Bright on Eurocentrism

A recent post “On Eurocentrism” from Liam Bright on his blog The Sooty Empiric raises some interesting questions about the role of Eurocentrism in the study of non-Western philosophy.  While Bright is not writing specifically about the study of Indian/South Asian philosophy, I thought it might be worthwhile to start a conversation about these issues on this blog.

Bright, who is a “consumer” rather than “producer” of work on non-Western philosophy, begins with a phenomenon he has noticed.

… so here is a thing I see a lot of in articles introducing English speakers to some form of philosophy that is not typically studied by English speaking philosophy students. (I am going to say “non-mainstream-Western” philosophy, but only because I don’t know a better way of referring to the class I have in mind, that’s not a great term either.) … I see a lot of this because I actively seek such work out – I think it is great, under-appreciated, and has immeasurably enriched my philosophical and personal life. So naturally I am going to complain about it.

Well, a particular tendency therein! Because such works frequently lead with or place greatest emphasis upon what I at this point think of as the stereotyped non-Western-philosophy list: people in <school or group under study> reject(ed) strict mind body dualism, and in particular they understand/ood knowledge in a more engaged or embodied fashion, they thought/think that some sort of communal validation processes were very important for a person to be said to know. Now, I don’t doubt that indeed people around the world in various schools of thought hold all these positions. In fact, I hold all these positions, so suits me very well to learn that I am part of a vast global majority. But I am suspicious none the less of the role the stereotyped non-Western philosophy list plays in this genre. This blog post is about why.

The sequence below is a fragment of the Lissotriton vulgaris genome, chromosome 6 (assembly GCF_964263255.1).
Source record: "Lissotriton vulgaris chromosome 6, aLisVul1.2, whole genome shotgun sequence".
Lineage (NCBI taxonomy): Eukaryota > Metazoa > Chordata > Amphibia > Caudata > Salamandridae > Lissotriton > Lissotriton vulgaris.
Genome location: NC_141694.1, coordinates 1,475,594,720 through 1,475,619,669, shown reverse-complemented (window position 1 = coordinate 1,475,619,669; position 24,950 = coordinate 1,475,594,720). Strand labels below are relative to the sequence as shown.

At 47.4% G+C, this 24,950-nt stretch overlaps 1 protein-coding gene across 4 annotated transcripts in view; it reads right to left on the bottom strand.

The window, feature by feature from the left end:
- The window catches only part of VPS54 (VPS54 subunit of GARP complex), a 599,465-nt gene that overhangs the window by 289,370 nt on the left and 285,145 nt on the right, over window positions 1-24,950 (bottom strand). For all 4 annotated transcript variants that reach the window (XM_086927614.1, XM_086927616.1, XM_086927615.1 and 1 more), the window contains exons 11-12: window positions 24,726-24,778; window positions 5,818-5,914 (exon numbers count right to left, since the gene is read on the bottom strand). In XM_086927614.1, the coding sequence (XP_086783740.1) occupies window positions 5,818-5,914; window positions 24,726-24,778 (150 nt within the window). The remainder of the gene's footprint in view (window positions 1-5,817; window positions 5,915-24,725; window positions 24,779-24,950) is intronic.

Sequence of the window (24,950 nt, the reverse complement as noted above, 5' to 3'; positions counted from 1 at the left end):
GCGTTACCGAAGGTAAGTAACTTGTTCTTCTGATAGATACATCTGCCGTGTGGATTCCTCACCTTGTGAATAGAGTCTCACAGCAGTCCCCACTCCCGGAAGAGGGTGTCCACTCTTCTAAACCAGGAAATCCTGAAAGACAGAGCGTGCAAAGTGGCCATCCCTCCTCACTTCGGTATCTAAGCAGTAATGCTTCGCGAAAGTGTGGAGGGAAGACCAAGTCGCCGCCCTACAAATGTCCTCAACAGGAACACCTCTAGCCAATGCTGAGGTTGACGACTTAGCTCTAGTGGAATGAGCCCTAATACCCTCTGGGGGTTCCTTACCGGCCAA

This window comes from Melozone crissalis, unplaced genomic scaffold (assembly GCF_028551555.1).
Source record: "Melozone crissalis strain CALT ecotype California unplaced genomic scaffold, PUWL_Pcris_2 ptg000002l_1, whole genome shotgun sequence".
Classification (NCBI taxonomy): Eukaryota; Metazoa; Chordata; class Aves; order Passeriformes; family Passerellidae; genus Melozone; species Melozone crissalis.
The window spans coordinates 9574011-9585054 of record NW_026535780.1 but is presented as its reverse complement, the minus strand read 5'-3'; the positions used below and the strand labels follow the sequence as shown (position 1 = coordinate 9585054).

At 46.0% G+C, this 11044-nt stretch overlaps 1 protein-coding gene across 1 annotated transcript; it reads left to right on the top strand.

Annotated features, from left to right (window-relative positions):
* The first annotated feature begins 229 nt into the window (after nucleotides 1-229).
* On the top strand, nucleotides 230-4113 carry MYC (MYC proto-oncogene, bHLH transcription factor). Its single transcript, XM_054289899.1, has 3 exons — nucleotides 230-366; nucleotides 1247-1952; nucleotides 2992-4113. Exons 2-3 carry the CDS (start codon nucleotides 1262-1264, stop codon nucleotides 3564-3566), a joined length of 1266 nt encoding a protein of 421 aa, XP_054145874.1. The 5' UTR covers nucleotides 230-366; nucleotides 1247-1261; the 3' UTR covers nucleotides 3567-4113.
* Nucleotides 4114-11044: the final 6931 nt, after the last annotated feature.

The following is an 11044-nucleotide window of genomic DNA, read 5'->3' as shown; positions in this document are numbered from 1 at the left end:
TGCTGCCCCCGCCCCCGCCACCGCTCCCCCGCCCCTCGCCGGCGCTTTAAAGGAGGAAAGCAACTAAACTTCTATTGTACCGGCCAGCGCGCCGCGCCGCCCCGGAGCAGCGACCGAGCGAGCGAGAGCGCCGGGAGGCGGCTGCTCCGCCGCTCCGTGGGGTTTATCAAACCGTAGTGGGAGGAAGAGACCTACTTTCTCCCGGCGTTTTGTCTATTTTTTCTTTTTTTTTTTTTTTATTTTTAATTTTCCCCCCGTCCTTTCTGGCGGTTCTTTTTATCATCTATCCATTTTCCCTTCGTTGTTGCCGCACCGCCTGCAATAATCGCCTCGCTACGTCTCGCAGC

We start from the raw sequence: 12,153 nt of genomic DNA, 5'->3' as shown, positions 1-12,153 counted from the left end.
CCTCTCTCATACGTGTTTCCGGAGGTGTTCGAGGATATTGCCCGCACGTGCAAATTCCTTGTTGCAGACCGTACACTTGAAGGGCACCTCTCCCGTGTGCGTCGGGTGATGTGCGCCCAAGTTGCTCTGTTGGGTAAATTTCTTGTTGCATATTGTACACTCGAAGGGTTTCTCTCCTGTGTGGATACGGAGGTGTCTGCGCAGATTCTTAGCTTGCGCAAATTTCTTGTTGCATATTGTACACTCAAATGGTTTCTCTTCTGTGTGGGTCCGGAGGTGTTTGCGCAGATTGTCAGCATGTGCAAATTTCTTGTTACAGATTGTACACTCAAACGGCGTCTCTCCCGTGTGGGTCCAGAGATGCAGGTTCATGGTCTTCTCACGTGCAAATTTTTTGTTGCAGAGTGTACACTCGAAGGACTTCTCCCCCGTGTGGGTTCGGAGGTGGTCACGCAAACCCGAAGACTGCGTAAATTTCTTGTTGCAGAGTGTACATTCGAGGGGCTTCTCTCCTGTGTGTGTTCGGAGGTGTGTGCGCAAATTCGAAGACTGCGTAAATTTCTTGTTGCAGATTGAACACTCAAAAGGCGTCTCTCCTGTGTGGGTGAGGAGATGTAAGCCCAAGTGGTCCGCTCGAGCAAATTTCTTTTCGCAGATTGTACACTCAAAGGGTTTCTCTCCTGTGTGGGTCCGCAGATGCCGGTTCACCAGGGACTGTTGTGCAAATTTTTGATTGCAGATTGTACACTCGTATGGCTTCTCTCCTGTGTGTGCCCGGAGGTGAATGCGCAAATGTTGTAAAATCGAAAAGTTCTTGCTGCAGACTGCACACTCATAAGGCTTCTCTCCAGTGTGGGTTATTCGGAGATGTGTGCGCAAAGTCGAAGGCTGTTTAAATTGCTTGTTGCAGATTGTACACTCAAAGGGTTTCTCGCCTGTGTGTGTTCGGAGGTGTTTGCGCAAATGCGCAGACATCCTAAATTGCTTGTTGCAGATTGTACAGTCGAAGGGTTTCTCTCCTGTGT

Bright goes on to attribute this tendency to two types of Eurocentrism.

The first sort comes from considering the question: why are these things highlighted in particular? … the stereotyped non-Western philosophy list is given pride of place exactly because: the widespread elite Protestant uptake of something like Cartesianism is distinctive of the West, so its a marker of being generally not Western that nothing like that viewpoint really gained traction therein. That is to say, its pride of place in so many different works on non-mainstream-Western philosophy in fact reflects a fact about the West …